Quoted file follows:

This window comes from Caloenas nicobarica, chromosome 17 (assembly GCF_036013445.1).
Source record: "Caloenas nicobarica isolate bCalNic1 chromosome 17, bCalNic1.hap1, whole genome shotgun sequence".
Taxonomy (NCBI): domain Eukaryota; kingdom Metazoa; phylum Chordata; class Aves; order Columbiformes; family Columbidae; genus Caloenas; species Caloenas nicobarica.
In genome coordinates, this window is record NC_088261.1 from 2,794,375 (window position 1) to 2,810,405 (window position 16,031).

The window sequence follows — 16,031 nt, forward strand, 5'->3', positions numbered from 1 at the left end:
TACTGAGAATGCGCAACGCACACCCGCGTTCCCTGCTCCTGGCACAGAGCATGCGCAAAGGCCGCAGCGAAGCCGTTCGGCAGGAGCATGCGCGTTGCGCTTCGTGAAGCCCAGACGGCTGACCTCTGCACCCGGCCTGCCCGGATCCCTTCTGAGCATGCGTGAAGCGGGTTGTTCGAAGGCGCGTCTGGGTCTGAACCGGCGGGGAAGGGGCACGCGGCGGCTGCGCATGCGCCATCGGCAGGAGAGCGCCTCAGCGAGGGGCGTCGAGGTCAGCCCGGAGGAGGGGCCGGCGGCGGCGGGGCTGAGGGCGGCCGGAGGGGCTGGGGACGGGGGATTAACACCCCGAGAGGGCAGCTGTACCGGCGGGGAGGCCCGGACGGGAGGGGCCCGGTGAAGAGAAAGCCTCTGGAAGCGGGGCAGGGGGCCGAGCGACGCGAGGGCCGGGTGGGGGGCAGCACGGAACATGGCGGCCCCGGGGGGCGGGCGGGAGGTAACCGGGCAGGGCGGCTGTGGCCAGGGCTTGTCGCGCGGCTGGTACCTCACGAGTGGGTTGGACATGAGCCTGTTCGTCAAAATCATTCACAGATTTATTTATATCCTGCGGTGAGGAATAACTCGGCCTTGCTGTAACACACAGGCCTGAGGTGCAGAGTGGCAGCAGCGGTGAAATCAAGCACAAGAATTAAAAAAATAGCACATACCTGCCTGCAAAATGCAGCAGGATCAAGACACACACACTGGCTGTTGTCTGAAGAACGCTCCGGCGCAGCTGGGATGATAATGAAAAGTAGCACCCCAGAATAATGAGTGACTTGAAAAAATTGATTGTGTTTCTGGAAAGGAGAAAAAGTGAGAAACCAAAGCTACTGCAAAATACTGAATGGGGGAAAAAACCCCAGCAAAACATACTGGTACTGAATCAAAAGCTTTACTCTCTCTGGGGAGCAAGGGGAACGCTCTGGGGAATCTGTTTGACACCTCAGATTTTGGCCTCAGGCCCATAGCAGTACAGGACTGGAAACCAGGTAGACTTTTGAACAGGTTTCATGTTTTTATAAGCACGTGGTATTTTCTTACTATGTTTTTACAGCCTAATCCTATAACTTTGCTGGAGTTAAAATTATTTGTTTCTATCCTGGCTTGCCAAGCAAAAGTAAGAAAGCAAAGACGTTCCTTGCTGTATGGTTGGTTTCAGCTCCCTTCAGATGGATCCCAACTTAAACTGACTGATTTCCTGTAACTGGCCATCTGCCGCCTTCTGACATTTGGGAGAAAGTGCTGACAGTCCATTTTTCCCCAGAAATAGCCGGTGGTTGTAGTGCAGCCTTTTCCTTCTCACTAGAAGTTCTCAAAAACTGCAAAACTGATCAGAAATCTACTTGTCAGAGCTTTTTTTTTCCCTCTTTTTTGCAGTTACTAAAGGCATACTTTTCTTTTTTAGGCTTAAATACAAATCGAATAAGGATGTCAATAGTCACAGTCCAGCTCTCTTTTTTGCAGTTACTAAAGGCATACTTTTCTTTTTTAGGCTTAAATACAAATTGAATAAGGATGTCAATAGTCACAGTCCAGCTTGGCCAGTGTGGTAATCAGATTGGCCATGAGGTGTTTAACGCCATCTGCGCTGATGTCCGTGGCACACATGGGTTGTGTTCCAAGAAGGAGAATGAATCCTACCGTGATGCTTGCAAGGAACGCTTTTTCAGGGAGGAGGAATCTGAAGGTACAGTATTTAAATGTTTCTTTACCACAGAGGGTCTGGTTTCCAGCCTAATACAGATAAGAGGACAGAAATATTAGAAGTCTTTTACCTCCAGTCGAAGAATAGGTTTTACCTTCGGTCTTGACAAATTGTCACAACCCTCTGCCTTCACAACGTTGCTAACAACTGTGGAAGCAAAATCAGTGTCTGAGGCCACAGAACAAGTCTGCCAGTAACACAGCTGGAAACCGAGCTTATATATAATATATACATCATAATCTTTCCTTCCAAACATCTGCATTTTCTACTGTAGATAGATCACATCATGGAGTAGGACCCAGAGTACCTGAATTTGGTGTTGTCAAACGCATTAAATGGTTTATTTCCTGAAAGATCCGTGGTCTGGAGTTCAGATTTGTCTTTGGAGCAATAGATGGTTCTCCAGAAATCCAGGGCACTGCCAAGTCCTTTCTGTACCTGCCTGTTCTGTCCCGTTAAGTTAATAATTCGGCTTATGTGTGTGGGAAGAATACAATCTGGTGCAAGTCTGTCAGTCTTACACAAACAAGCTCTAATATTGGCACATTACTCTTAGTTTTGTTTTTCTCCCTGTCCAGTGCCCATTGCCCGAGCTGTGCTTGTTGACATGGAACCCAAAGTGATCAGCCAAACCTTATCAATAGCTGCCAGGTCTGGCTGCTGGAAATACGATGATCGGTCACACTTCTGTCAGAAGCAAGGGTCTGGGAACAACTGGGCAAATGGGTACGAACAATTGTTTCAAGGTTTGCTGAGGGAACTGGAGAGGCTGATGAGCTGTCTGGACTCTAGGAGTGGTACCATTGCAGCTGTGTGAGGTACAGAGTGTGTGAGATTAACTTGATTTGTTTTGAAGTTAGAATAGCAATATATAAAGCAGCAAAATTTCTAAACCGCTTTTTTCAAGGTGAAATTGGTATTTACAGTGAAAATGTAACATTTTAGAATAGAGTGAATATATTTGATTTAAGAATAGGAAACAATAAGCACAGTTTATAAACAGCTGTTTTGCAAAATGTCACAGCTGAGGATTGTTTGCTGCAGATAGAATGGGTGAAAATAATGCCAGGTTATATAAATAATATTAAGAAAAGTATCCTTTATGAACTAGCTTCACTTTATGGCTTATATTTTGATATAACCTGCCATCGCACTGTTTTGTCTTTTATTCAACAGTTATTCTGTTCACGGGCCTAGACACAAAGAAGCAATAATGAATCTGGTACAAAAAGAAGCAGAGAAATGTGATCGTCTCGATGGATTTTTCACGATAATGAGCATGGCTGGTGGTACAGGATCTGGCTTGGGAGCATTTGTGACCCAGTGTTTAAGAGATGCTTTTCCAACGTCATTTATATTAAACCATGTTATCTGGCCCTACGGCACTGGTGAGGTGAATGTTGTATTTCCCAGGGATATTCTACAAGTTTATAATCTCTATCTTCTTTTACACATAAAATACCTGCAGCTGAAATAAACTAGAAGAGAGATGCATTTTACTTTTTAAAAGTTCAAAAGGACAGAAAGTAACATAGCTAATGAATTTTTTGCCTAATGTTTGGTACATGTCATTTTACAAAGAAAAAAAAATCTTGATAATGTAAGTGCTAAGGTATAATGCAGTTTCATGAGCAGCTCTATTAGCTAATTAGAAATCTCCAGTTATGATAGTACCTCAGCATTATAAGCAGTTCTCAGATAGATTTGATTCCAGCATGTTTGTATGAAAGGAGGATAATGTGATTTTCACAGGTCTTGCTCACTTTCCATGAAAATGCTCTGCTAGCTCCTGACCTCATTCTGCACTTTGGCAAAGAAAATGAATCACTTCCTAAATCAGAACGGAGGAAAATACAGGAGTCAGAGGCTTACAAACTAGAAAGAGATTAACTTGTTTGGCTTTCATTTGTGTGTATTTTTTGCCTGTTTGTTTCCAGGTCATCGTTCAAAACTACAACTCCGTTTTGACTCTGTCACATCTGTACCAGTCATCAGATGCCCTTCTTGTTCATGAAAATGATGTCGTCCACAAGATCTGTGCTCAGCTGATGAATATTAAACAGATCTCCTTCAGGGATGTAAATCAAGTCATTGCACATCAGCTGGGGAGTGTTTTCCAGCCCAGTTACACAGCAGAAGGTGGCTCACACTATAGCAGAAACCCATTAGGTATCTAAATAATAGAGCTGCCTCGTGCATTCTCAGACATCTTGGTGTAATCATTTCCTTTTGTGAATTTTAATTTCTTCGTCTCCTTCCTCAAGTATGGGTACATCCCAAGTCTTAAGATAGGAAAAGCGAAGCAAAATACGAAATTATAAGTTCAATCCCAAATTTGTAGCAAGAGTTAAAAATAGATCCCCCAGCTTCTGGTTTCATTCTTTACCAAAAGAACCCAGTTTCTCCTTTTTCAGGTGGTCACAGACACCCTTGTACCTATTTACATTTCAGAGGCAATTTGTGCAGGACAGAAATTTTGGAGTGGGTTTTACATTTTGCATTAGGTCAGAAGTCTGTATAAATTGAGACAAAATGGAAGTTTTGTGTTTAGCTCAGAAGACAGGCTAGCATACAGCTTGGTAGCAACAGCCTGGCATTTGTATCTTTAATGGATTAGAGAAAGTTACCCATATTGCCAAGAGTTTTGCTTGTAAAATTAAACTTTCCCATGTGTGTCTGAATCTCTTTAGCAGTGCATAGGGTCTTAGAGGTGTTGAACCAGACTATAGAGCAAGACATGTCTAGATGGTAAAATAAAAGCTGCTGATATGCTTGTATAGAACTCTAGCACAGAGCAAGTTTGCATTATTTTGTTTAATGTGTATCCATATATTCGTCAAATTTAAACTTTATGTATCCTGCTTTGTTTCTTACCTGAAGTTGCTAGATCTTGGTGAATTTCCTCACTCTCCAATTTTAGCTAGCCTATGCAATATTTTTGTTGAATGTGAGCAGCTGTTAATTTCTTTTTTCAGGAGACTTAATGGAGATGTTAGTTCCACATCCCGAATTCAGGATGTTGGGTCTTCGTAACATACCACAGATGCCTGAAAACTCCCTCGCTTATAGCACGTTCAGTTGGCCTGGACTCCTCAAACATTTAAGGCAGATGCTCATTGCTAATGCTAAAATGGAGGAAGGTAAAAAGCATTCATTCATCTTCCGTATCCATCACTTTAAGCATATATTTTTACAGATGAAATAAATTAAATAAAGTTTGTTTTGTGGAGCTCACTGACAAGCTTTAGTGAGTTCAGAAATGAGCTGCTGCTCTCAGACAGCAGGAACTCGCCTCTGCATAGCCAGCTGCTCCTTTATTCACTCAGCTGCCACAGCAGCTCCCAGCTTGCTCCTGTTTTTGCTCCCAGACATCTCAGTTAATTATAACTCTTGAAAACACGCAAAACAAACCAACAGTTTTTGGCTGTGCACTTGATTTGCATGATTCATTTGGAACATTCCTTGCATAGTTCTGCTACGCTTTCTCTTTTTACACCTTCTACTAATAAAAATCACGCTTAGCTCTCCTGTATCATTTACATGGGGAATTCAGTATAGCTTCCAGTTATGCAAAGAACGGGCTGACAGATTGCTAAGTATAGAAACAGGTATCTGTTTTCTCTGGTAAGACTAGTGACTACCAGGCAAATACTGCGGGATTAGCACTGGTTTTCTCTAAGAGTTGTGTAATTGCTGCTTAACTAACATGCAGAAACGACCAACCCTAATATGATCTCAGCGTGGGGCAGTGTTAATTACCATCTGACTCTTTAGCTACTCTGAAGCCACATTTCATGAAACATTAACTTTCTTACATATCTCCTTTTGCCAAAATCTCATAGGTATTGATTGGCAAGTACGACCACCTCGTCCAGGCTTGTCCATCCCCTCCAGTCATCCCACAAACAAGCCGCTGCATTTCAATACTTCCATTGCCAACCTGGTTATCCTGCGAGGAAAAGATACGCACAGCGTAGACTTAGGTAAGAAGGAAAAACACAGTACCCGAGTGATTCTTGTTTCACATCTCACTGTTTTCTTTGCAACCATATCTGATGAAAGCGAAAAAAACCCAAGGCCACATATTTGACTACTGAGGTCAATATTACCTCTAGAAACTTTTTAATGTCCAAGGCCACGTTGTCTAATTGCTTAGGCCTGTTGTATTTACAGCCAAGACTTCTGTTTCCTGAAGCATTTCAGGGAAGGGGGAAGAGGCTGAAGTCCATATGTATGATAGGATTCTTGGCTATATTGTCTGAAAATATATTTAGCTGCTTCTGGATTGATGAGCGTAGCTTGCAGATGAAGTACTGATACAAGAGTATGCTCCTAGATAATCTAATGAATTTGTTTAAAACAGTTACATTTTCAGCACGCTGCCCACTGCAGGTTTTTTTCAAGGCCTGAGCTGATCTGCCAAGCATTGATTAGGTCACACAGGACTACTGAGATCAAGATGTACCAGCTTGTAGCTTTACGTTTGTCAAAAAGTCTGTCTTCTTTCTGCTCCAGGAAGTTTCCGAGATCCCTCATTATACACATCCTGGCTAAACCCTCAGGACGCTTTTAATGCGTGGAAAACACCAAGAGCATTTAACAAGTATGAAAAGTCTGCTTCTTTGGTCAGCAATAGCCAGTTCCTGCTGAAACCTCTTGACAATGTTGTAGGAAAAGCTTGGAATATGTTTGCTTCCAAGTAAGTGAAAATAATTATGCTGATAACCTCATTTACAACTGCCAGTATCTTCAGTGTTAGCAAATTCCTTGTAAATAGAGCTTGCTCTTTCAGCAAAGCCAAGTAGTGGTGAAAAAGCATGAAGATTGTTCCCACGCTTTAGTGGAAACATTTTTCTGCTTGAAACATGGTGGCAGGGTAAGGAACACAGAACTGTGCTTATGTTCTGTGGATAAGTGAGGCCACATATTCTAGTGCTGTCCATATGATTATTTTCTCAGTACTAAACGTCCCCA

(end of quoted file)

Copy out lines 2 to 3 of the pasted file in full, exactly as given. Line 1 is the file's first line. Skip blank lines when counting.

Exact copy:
Source record: "Caloenas nicobarica isolate bCalNic1 chromosome 17, bCalNic1.hap1, whole genome shotgun sequence".
Taxonomy (NCBI): domain Eukaryota; kingdom Metazoa; phylum Chordata; class Aves; order Columbiformes; family Columbidae; genus Caloenas; species Caloenas nicobarica.